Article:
Economic impact of the COVID-19 pandemic
As some countries are beginning to lift their lockdowns and some resemblance of normality begins to return for some the health crises has turned into a financial one. The lockdown ground economic activity to a halt, companies have collapsed or are on the verge of doing so and GDP has fallen in many countries by astonishing numbers.
It’s no secret that the virus has had major effects in the economies globally, starting in China there was a substantive supply side shock as the commons library briefing says “As the outbreak spread across the globe, the scope for economic damage widened considerably”. Global supply chains ground to a halt as parts became hard to source and factories had to go into lockdown, workers started taking time off due to having the virus or to self isolating. Schools closed suddenly forcing parents to withdraw from work to provide child care and finally non essential firms were shut down substantially restricting economic activity from a supply side.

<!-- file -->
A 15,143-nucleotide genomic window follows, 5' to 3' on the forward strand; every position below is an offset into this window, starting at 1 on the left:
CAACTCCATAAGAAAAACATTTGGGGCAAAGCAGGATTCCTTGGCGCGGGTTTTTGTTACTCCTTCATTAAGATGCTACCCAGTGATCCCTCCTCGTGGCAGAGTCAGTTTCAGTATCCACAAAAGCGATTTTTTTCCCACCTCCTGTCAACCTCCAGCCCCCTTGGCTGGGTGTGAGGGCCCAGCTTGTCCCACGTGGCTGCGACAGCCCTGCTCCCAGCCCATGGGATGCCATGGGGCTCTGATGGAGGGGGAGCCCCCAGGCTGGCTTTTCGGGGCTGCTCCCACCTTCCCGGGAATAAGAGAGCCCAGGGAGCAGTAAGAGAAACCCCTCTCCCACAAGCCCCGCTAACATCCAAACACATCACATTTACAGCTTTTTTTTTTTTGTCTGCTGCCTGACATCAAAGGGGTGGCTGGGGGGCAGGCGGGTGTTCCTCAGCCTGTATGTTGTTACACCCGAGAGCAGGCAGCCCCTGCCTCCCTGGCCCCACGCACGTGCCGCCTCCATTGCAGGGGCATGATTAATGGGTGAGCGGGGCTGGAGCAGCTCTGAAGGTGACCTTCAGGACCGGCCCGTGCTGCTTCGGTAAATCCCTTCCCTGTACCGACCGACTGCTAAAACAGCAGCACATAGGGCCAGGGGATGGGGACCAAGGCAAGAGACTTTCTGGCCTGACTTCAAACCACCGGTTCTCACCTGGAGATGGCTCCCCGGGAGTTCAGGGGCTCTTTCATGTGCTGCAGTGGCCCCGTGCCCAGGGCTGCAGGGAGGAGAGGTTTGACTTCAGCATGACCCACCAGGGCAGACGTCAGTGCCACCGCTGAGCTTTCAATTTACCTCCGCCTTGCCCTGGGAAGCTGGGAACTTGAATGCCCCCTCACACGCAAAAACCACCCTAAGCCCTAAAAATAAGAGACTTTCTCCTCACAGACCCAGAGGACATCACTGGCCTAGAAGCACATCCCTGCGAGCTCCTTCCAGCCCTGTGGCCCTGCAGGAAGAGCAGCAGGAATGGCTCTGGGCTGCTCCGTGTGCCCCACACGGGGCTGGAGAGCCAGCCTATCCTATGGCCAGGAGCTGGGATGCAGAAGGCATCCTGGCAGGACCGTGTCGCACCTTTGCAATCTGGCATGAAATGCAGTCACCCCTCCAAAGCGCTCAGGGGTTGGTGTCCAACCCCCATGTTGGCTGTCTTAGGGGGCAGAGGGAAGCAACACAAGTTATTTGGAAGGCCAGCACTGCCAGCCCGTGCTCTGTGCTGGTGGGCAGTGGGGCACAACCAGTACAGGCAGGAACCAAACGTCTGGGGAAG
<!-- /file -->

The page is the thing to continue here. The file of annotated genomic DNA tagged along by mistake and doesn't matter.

From the demand side the picture doesn’t get much better as countries went into lockdown. People just stopped spending time due to governments heavily restricting leaving home for essential reasons or simply due to personal safety. The most recent set of forecasts from the organisation of economic cooperation and development model for a single and double hit when a second lockdown is imposed, and both scenarios show just how stark the picture is with the UK set to be hit the hardest out of all the G7 countries. In a single hit scenario japan’s economy is said to shrink by 6%, Germany by 6.6, the US by 7.3%,the euro zone 9.1%, Italy 11.3%, France 11.4%, and the UK at an 11.5% hit. And this isn’t to say the recovery is on the cards, but the OECD also predicts a strong recovery in 2021. Nonetheless warning that most advanced economies will still be smaller by the end of next year than they were before the pandemic. But even that’s just a forecast. The resolution foundation in its macroeconomic policy outlook for the second quarter of this year temper the strength of any recovery given the role of savings uncertainty has undoubtedly increased families and business are likely to respond to that by increasing savings, broad money holdings which include bank accounts and other liquid assets as well as cash itself. This level of saving increased sharply to nearly $80 billion.